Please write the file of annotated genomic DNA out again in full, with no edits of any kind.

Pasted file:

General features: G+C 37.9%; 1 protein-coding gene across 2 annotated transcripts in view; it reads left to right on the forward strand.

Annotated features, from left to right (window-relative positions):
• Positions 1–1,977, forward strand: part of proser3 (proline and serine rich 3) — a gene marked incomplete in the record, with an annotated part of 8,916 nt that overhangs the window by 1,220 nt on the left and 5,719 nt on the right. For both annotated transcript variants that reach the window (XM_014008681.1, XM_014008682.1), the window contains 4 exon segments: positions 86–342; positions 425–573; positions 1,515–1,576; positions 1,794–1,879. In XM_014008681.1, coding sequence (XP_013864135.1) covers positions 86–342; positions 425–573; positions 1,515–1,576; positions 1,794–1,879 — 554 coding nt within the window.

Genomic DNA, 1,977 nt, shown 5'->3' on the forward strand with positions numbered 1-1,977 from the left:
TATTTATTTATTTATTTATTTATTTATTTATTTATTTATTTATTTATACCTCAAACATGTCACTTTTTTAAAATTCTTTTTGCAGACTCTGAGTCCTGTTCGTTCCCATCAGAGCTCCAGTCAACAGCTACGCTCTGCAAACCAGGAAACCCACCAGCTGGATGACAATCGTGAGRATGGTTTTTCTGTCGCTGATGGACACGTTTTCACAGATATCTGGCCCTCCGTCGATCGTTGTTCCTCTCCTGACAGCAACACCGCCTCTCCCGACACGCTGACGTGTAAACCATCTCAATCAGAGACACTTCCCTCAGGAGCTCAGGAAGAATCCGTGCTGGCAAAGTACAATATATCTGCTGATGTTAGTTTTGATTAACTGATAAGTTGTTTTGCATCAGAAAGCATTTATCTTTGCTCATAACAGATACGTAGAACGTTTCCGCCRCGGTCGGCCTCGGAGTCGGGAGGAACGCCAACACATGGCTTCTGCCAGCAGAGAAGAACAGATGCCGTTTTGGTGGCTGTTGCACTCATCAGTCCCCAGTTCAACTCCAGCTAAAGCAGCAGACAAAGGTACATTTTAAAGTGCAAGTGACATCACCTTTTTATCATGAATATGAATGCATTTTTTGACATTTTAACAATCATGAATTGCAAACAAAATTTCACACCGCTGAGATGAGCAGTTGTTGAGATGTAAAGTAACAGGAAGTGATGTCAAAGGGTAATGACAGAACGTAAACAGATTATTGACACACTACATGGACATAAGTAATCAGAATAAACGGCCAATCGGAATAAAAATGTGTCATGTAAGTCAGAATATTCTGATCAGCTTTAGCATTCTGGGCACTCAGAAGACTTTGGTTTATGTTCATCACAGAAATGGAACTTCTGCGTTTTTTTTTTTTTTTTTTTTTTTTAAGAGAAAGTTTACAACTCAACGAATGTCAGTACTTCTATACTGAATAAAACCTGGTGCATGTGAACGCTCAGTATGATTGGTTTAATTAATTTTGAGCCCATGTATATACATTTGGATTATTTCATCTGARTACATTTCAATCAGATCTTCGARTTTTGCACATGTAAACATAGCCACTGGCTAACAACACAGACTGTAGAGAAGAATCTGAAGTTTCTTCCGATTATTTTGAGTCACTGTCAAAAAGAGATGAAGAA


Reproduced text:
General features: G+C 37.9%; 1 protein-coding gene across 2 annotated transcripts in view; it reads left to right on the forward strand.

Annotated features, from left to right (window-relative positions):
• Positions 1–1,977, forward strand: part of proser3 (proline and serine rich 3) — a gene marked incomplete in the record, with an annotated part of 8,916 nt that overhangs the window by 1,220 nt on the left and 5,719 nt on the right. For both annotated transcript variants that reach the window (XM_014008681.1, XM_014008682.1), the window contains 4 exon segments: positions 86–342; positions 425–573; positions 1,515–1,576; positions 1,794–1,879. In XM_014008681.1, coding sequence (XP_013864135.1) covers positions 86–342; positions 425–573; positions 1,515–1,576; positions 1,794–1,879 — 554 coding nt within the window.

Genomic DNA, 1,977 nt, shown 5'->3' on the forward strand with positions numbered 1-1,977 from the left:
TATTTATTTATTTATTTATTTATTTATTTATTTATTTATTTATTTATACCTCAAACATGTCACTTTTTTAAAATTCTTTTTGCAGACTCTGAGTCCTGTTCGTTCCCATCAGAGCTCCAGTCAACAGCTACGCTCTGCAAACCAGGAAACCCACCAGCTGGATGACAATCGTGAGRATGGTTTTTCTGTCGCTGATGGACACGTTTTCACAGATATCTGGCCCTCCGTCGATCGTTGTTCCTCTCCTGACAGCAACACCGCCTCTCCCGACACGCTGACGTGTAAACCATCTCAATCAGAGACACTTCCCTCAGGAGCTCAGGAAGAATCCGTGCTGGCAAAGTACAATATATCTGCTGATGTTAGTTTTGATTAACTGATAAGTTGTTTTGCATCAGAAAGCATTTATCTTTGCTCATAACAGATACGTAGAACGTTTCCGCCRCGGTCGGCCTCGGAGTCGGGAGGAACGCCAACACATGGCTTCTGCCAGCAGAGAAGAACAGATGCCGTTTTGGTGGCTGTTGCACTCATCAGTCCCCAGTTCAACTCCAGCTAAAGCAGCAGACAAAGGTACATTTTAAAGTGCAAGTGACATCACCTTTTTATCATGAATATGAATGCATTTTTTGACATTTTAACAATCATGAATTGCAAACAAAATTTCACACCGCTGAGATGAGCAGTTGTTGAGATGTAAAGTAACAGGAAGTGATGTCAAAGGGTAATGACAGAACGTAAACAGATTATTGACACACTACATGGACATAAGTAATCAGAATAAACGGCCAATCGGAATAAAAATGTGTCATGTAAGTCAGAATATTCTGATCAGCTTTAGCATTCTGGGCACTCAGAAGACTTTGGTTTATGTTCATCACAGAAATGGAACTTCTGCGTTTTTTTTTTTTTTTTTTTTTTTTAAGAGAAAGTTTACAACTCAACGAATGTCAGTACTTCTATACTGAATAAAACCTGGTGCATGTGAACGCTCAGTATGATTGGTTTAATTAATTTTGAGCCCATGTATATACATTTGGATTATTTCATCTGARTACATTTCAATCAGATCTTCGARTTTTGCACATGTAAACATAGCCACTGGCTAACAACACAGACTGTAGAGAAGAATCTGAAGTTTCTTCCGATTATTTTGAGTCACTGTCAAAAAGAGATGAAGAA